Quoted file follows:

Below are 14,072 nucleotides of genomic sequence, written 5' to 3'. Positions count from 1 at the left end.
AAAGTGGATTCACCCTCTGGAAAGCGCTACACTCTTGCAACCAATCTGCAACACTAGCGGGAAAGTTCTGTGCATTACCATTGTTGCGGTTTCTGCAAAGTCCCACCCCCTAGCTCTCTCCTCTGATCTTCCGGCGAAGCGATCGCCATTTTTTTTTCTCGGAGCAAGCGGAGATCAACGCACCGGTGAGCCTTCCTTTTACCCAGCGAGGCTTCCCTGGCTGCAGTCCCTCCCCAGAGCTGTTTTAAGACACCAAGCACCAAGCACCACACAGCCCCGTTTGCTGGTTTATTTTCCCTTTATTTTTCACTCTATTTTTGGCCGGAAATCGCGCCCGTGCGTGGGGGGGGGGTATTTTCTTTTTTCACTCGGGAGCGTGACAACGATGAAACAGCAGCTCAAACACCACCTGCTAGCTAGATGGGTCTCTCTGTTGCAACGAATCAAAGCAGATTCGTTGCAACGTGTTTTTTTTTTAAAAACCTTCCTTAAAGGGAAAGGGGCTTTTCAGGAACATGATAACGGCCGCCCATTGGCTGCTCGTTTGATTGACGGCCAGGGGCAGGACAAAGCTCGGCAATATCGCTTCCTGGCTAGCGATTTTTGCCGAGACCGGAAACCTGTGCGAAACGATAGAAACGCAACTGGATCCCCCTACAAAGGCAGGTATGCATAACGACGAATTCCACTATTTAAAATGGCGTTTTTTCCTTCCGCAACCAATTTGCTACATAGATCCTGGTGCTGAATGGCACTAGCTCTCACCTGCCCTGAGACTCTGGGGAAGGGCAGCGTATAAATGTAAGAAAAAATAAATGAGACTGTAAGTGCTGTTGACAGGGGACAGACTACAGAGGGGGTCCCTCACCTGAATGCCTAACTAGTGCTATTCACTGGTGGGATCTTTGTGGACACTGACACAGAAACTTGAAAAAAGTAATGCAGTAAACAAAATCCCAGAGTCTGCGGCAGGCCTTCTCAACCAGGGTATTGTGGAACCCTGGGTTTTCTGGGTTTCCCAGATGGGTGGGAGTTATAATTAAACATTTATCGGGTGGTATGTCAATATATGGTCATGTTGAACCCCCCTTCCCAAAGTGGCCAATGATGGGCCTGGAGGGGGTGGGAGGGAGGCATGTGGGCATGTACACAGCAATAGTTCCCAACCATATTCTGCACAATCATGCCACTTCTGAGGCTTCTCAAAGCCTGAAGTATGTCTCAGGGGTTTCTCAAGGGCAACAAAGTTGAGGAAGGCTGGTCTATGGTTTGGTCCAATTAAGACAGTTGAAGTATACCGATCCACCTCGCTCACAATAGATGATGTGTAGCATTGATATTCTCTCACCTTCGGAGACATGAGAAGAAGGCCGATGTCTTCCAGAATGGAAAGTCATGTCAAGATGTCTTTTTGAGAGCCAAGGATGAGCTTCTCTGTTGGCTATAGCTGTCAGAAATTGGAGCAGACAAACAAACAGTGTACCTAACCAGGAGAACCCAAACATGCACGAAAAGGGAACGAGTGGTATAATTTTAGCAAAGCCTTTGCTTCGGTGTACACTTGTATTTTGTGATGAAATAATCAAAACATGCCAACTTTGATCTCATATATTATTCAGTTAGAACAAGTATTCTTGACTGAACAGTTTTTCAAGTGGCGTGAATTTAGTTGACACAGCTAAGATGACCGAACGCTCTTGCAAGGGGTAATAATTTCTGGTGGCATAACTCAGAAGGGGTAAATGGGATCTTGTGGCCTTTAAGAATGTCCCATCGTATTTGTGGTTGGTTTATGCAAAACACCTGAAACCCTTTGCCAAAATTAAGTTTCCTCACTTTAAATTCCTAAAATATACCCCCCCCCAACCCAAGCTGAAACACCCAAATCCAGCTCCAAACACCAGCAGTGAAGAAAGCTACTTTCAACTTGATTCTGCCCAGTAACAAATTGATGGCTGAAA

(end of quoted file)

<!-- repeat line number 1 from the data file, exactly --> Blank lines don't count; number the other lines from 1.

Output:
Below are 14,072 nucleotides of genomic sequence, written 5' to 3'. Positions count from 1 at the left end.